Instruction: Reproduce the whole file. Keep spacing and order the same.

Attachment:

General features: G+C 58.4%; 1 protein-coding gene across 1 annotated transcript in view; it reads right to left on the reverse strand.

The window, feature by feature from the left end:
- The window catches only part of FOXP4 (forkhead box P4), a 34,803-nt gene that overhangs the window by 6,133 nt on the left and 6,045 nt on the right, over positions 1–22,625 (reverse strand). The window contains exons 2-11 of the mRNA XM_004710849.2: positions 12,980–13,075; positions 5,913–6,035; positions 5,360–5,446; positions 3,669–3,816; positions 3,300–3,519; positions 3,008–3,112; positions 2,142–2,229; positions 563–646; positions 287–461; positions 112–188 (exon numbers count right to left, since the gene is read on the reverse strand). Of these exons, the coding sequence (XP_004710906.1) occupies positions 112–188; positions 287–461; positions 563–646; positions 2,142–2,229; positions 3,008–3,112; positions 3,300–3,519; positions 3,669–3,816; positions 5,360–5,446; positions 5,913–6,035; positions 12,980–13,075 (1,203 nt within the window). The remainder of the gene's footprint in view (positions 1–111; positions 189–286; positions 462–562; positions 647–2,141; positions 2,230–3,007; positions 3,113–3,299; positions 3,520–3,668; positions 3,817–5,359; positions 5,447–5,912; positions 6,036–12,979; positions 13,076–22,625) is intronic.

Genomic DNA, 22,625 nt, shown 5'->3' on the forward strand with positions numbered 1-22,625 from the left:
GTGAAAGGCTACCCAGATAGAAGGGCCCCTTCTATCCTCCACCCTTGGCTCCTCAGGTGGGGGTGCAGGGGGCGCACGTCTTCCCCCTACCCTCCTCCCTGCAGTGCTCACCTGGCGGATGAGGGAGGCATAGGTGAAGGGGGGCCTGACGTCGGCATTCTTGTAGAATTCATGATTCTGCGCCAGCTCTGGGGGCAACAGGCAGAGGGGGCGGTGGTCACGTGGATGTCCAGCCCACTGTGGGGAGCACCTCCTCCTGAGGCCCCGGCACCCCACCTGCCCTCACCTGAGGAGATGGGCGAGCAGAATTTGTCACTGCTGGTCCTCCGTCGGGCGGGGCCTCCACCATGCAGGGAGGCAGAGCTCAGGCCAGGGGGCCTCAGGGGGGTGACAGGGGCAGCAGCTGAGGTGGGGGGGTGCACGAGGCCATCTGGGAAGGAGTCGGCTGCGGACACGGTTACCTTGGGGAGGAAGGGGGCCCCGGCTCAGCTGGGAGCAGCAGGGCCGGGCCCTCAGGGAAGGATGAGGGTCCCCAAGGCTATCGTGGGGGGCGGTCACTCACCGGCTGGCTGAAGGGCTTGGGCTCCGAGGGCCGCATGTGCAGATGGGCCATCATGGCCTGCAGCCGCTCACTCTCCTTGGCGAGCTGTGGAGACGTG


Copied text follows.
General features: G+C 58.4%; 1 protein-coding gene across 1 annotated transcript in view; it reads right to left on the reverse strand.

The window, feature by feature from the left end:
- The window catches only part of FOXP4 (forkhead box P4), a 34,803-nt gene that overhangs the window by 6,133 nt on the left and 6,045 nt on the right, over positions 1–22,625 (reverse strand). The window contains exons 2-11 of the mRNA XM_004710849.2: positions 12,980–13,075; positions 5,913–6,035; positions 5,360–5,446; positions 3,669–3,816; positions 3,300–3,519; positions 3,008–3,112; positions 2,142–2,229; positions 563–646; positions 287–461; positions 112–188 (exon numbers count right to left, since the gene is read on the reverse strand). Of these exons, the coding sequence (XP_004710906.1) occupies positions 112–188; positions 287–461; positions 563–646; positions 2,142–2,229; positions 3,008–3,112; positions 3,300–3,519; positions 3,669–3,816; positions 5,360–5,446; positions 5,913–6,035; positions 12,980–13,075 (1,203 nt within the window). The remainder of the gene's footprint in view (positions 1–111; positions 189–286; positions 462–562; positions 647–2,141; positions 2,230–3,007; positions 3,113–3,299; positions 3,520–3,668; positions 3,817–5,359; positions 5,447–5,912; positions 6,036–12,979; positions 13,076–22,625) is intronic.

Genomic DNA, 22,625 nt, shown 5'->3' on the forward strand with positions numbered 1-22,625 from the left:
GTGAAAGGCTACCCAGATAGAAGGGCCCCTTCTATCCTCCACCCTTGGCTCCTCAGGTGGGGGTGCAGGGGGCGCACGTCTTCCCCCTACCCTCCTCCCTGCAGTGCTCACCTGGCGGATGAGGGAGGCATAGGTGAAGGGGGGCCTGACGTCGGCATTCTTGTAGAATTCATGATTCTGCGCCAGCTCTGGGGGCAACAGGCAGAGGGGGCGGTGGTCACGTGGATGTCCAGCCCACTGTGGGGAGCACCTCCTCCTGAGGCCCCGGCACCCCACCTGCCCTCACCTGAGGAGATGGGCGAGCAGAATTTGTCACTGCTGGTCCTCCGTCGGGCGGGGCCTCCACCATGCAGGGAGGCAGAGCTCAGGCCAGGGGGCCTCAGGGGGGTGACAGGGGCAGCAGCTGAGGTGGGGGGGTGCACGAGGCCATCTGGGAAGGAGTCGGCTGCGGACACGGTTACCTTGGGGAGGAAGGGGGCCCCGGCTCAGCTGGGAGCAGCAGGGCCGGGCCCTCAGGGAAGGATGAGGGTCCCCAAGGCTATCGTGGGGGGCGGTCACTCACCGGCTGGCTGAAGGGCTTGGGCTCCGAGGGCCGCATGTGCAGATGGGCCATCATGGCCTGCAGCCGCTCACTCTCCTTGGCGAGCTGTGGAGACGTG